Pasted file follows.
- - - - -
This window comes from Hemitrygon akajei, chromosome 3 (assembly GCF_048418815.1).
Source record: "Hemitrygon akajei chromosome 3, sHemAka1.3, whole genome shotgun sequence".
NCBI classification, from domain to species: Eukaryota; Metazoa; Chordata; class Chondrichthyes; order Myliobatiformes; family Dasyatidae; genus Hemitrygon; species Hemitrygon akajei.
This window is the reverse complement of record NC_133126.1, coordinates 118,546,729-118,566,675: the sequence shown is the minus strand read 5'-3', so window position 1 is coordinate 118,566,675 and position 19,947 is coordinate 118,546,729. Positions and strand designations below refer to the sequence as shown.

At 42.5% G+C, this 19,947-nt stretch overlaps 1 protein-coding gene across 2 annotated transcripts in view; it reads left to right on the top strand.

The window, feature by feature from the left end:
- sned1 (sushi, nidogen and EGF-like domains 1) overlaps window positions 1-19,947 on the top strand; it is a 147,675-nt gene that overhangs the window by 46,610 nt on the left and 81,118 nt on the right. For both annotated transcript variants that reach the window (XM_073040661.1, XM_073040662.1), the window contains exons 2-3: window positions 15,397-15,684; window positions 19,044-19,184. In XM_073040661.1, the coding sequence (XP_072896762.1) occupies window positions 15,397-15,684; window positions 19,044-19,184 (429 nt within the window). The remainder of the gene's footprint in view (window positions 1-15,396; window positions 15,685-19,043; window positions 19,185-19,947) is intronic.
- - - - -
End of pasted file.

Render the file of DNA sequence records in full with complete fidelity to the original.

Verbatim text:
This window comes from Hemitrygon akajei, chromosome 3 (assembly GCF_048418815.1).
Source record: "Hemitrygon akajei chromosome 3, sHemAka1.3, whole genome shotgun sequence".
NCBI classification, from domain to species: Eukaryota; Metazoa; Chordata; class Chondrichthyes; order Myliobatiformes; family Dasyatidae; genus Hemitrygon; species Hemitrygon akajei.
This window is the reverse complement of record NC_133126.1, coordinates 118,546,729-118,566,675: the sequence shown is the minus strand read 5'-3', so window position 1 is coordinate 118,566,675 and position 19,947 is coordinate 118,546,729. Positions and strand designations below refer to the sequence as shown.

At 42.5% G+C, this 19,947-nt stretch overlaps 1 protein-coding gene across 2 annotated transcripts in view; it reads left to right on the top strand.

The window, feature by feature from the left end:
- sned1 (sushi, nidogen and EGF-like domains 1) overlaps window positions 1-19,947 on the top strand; it is a 147,675-nt gene that overhangs the window by 46,610 nt on the left and 81,118 nt on the right. For both annotated transcript variants that reach the window (XM_073040661.1, XM_073040662.1), the window contains exons 2-3: window positions 15,397-15,684; window positions 19,044-19,184. In XM_073040661.1, the coding sequence (XP_072896762.1) occupies window positions 15,397-15,684; window positions 19,044-19,184 (429 nt within the window). The remainder of the gene's footprint in view (window positions 1-15,396; window positions 15,685-19,043; window positions 19,185-19,947) is intronic.